Predictors of HIV Testing Intention for the First Time among Male University Students Who Have Sex With Men

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กนกวรรณ แดงกระจ่าง
รุ่งรัตน์ ศรีสุริยเวศน์
พรนภา หอมสินธุ์



          The purpose of this predictive correlational study was to examine predicting factors of intention to HIV testing for the first time among male university students who have sex with men. The sample was 107 male university students who have sex with men (MSM) selected by convenience sampling among male university students who have sex with men studying in a university in the east of Thailand. Research instruments were self-report questionnaires including, the personal information and sexual risk behaviors, perception of HIV testing services, attitudes towards HIV testing for the first time, subjective norms, perceived behavioral control, and intention to HIV testing for the first time. Their reliability ranged from .72 to .80. Data were analyzed by using descriptive statistics and standard multiple regression analysis.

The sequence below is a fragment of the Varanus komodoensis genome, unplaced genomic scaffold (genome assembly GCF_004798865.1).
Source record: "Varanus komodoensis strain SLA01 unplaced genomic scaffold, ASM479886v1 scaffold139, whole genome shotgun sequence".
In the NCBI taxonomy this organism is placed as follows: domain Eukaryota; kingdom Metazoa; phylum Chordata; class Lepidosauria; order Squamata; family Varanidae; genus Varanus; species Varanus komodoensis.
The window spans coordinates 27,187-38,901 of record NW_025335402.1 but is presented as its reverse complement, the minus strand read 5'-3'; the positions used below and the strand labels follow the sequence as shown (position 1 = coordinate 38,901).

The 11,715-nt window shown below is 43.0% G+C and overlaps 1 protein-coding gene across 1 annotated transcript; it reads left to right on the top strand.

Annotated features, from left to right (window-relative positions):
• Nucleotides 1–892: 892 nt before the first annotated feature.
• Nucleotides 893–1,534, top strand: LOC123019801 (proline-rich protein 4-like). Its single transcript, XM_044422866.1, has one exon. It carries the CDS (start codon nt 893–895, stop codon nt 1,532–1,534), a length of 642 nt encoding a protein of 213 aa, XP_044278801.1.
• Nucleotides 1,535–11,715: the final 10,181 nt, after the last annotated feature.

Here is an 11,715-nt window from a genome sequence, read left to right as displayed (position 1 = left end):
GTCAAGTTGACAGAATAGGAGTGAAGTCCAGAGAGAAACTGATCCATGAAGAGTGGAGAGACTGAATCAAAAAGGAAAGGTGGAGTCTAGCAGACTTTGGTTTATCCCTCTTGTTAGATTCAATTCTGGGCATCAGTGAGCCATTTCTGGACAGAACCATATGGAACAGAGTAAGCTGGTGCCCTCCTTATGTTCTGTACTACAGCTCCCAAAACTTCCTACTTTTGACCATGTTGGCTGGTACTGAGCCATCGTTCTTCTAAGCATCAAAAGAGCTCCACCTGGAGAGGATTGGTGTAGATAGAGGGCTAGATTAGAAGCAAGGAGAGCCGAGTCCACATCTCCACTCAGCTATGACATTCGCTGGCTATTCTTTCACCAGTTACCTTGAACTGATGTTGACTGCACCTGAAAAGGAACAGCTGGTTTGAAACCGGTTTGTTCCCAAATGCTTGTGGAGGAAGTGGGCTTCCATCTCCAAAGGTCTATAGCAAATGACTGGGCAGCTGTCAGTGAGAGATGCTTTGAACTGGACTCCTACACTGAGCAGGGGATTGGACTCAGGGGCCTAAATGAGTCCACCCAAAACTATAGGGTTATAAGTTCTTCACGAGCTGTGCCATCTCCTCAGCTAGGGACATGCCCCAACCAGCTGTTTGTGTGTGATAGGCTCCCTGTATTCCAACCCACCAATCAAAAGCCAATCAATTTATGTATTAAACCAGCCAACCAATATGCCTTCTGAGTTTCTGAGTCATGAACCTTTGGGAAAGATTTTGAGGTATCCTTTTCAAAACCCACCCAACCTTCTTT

The results revealed that attitudes toward HIV testing for the first time (β =.209), subjective norms (β =.408), perceived behavioral control (β = .361) and perception of HIV testing service (β = .187) explained 29.2% of the variance in the prediction of intention to HIV testing for the first time (R2adj= .257, F Change = 8.339, p<.001). These findings suggest that to promote intention of HIV testing for the first time among MSM should enhance positive attitude towards HIV testing, self-confidence, role of family members and friends, as well as developing available health services.


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